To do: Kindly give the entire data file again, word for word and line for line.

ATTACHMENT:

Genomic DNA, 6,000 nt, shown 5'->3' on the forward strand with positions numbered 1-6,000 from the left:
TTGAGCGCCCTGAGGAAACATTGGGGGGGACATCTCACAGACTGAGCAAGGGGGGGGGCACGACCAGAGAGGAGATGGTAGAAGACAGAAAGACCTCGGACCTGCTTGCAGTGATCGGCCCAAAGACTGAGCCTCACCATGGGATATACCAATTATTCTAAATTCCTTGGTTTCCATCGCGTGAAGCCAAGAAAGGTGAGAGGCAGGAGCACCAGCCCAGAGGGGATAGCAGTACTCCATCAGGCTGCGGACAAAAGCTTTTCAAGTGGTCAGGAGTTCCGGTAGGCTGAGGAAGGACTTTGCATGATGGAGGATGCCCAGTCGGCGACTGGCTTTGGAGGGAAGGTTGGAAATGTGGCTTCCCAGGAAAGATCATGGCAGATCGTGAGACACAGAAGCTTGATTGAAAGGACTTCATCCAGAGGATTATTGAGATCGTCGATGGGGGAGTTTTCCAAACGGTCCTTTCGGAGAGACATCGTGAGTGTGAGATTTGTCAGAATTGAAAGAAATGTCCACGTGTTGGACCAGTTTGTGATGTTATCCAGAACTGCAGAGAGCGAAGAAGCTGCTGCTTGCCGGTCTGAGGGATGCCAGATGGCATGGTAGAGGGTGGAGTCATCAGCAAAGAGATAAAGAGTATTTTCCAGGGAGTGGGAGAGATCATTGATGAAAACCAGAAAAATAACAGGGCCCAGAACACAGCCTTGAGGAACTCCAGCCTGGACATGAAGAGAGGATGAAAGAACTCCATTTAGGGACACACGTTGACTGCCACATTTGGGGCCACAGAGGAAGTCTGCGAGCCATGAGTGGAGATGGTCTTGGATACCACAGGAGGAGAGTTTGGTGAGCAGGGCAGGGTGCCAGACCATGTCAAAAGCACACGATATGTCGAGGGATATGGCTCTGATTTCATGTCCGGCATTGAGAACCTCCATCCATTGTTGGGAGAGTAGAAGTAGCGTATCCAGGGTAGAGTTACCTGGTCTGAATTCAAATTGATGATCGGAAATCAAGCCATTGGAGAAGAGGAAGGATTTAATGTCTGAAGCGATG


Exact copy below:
Genomic DNA, 6,000 nt, shown 5'->3' on the forward strand with positions numbered 1-6,000 from the left:
TTGAGCGCCCTGAGGAAACATTGGGGGGGACATCTCACAGACTGAGCAAGGGGGGGGGCACGACCAGAGAGGAGATGGTAGAAGACAGAAAGACCTCGGACCTGCTTGCAGTGATCGGCCCAAAGACTGAGCCTCACCATGGGATATACCAATTATTCTAAATTCCTTGGTTTCCATCGCGTGAAGCCAAGAAAGGTGAGAGGCAGGAGCACCAGCCCAGAGGGGATAGCAGTACTCCATCAGGCTGCGGACAAAAGCTTTTCAAGTGGTCAGGAGTTCCGGTAGGCTGAGGAAGGACTTTGCATGATGGAGGATGCCCAGTCGGCGACTGGCTTTGGAGGGAAGGTTGGAAATGTGGCTTCCCAGGAAAGATCATGGCAGATCGTGAGACACAGAAGCTTGATTGAAAGGACTTCATCCAGAGGATTATTGAGATCGTCGATGGGGGAGTTTTCCAAACGGTCCTTTCGGAGAGACATCGTGAGTGTGAGATTTGTCAGAATTGAAAGAAATGTCCACGTGTTGGACCAGTTTGTGATGTTATCCAGAACTGCAGAGAGCGAAGAAGCTGCTGCTTGCCGGTCTGAGGGATGCCAGATGGCATGGTAGAGGGTGGAGTCATCAGCAAAGAGATAAAGAGTATTTTCCAGGGAGTGGGAGAGATCATTGATGAAAACCAGAAAAATAACAGGGCCCAGAACACAGCCTTGAGGAACTCCAGCCTGGACATGAAGAGAGGATGAAAGAACTCCATTTAGGGACACACGTTGACTGCCACATTTGGGGCCACAGAGGAAGTCTGCGAGCCATGAGTGGAGATGGTCTTGGATACCACAGGAGGAGAGTTTGGTGAGCAGGGCAGGGTGCCAGACCATGTCAAAAGCACACGATATGTCGAGGGATATGGCTCTGATTTCATGTCCGGCATTGAGAACCTCCATCCATTGTTGGGAGAGTAGAAGTAGCGTATCCAGGGTAGAGTTACCTGGTCTGAATTCAAATTGATGATCGGAAATCAAGCCATTGGAGAAGAGGAAGGATTTAATGTCTGAAGCGATG